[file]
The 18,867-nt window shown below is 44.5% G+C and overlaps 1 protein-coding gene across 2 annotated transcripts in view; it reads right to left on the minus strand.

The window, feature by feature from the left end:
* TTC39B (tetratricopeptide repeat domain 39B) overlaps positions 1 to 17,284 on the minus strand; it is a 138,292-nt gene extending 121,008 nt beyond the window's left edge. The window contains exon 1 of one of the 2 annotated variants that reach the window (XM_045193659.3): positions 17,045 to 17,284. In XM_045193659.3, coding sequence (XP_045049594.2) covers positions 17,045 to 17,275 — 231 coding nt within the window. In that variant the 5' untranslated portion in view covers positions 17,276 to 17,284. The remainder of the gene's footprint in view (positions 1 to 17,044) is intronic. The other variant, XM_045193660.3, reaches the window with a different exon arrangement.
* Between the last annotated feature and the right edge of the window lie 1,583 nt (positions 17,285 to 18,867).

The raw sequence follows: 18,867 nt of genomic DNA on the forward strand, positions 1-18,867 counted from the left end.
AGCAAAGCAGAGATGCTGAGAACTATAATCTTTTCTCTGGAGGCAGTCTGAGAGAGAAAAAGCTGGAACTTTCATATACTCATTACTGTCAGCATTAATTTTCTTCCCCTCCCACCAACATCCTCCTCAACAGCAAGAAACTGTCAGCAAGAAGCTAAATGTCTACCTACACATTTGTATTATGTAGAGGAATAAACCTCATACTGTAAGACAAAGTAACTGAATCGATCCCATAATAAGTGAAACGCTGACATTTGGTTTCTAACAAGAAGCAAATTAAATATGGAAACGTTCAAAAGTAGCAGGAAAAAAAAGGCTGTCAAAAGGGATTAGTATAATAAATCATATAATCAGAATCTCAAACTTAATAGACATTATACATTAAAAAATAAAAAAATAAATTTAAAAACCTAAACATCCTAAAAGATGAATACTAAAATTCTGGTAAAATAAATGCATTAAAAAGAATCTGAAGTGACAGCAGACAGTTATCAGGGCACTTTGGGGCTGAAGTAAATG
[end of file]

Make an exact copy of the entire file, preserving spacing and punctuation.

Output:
The 18,867-nt window shown below is 44.5% G+C and overlaps 1 protein-coding gene across 2 annotated transcripts in view; it reads right to left on the minus strand.

The window, feature by feature from the left end:
* TTC39B (tetratricopeptide repeat domain 39B) overlaps positions 1 to 17,284 on the minus strand; it is a 138,292-nt gene extending 121,008 nt beyond the window's left edge. The window contains exon 1 of one of the 2 annotated variants that reach the window (XM_045193659.3): positions 17,045 to 17,284. In XM_045193659.3, coding sequence (XP_045049594.2) covers positions 17,045 to 17,275 — 231 coding nt within the window. In that variant the 5' untranslated portion in view covers positions 17,276 to 17,284. The remainder of the gene's footprint in view (positions 1 to 17,044) is intronic. The other variant, XM_045193660.3, reaches the window with a different exon arrangement.
* Between the last annotated feature and the right edge of the window lie 1,583 nt (positions 17,285 to 18,867).

The raw sequence follows: 18,867 nt of genomic DNA on the forward strand, positions 1-18,867 counted from the left end.
AGCAAAGCAGAGATGCTGAGAACTATAATCTTTTCTCTGGAGGCAGTCTGAGAGAGAAAAAGCTGGAACTTTCATATACTCATTACTGTCAGCATTAATTTTCTTCCCCTCCCACCAACATCCTCCTCAACAGCAAGAAACTGTCAGCAAGAAGCTAAATGTCTACCTACACATTTGTATTATGTAGAGGAATAAACCTCATACTGTAAGACAAAGTAACTGAATCGATCCCATAATAAGTGAAACGCTGACATTTGGTTTCTAACAAGAAGCAAATTAAATATGGAAACGTTCAAAAGTAGCAGGAAAAAAAAGGCTGTCAAAAGGGATTAGTATAATAAATCATATAATCAGAATCTCAAACTTAATAGACATTATACATTAAAAAATAAAAAAATAAATTTAAAAACCTAAACATCCTAAAAGATGAATACTAAAATTCTGGTAAAATAAATGCATTAAAAAGAATCTGAAGTGACAGCAGACAGTTATCAGGGCACTTTGGGGCTGAAGTAAATG